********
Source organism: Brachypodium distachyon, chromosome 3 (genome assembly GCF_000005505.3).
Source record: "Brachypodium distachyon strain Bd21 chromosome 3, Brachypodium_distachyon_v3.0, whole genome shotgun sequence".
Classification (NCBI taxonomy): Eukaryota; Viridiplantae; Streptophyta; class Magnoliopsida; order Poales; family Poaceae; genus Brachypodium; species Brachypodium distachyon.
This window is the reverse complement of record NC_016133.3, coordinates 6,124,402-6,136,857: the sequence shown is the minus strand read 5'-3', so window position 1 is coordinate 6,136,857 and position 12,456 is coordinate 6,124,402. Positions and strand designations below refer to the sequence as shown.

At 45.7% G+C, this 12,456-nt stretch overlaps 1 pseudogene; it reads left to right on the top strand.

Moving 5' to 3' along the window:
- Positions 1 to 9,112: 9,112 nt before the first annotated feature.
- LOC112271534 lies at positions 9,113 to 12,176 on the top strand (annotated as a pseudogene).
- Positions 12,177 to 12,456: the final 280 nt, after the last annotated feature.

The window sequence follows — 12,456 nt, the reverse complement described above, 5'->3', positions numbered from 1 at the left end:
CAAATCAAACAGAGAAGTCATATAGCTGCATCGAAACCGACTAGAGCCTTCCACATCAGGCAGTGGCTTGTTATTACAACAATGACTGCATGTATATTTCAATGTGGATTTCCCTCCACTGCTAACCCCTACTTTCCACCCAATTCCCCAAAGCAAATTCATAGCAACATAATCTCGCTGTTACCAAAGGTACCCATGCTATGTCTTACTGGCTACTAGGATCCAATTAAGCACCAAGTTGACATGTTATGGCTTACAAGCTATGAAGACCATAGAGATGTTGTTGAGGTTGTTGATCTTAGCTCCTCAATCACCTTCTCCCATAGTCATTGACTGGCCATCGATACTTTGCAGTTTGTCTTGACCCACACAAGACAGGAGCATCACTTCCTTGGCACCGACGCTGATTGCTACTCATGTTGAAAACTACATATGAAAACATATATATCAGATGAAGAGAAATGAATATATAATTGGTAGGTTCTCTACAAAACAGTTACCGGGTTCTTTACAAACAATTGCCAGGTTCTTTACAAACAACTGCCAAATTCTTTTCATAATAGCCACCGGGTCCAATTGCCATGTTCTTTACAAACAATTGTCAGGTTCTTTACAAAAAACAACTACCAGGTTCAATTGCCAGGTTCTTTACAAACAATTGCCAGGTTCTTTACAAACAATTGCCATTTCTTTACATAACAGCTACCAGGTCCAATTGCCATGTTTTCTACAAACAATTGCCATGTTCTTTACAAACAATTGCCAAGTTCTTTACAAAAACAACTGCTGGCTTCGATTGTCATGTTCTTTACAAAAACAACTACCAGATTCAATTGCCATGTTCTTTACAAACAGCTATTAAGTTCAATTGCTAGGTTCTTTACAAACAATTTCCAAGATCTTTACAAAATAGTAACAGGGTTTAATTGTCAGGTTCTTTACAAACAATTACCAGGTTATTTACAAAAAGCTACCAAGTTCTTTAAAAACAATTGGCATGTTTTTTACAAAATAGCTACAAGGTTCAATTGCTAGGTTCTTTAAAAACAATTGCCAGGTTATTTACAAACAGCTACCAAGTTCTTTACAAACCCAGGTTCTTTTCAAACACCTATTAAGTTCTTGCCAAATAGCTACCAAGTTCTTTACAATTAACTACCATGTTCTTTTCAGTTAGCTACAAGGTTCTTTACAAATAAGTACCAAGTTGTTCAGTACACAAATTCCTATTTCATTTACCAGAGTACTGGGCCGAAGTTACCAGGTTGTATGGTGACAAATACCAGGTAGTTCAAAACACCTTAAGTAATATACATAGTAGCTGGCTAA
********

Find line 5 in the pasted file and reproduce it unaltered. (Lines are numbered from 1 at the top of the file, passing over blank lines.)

At 45.7% G+C, this 12,456-nt stretch overlaps 1 pseudogene; it reads left to right on the top strand.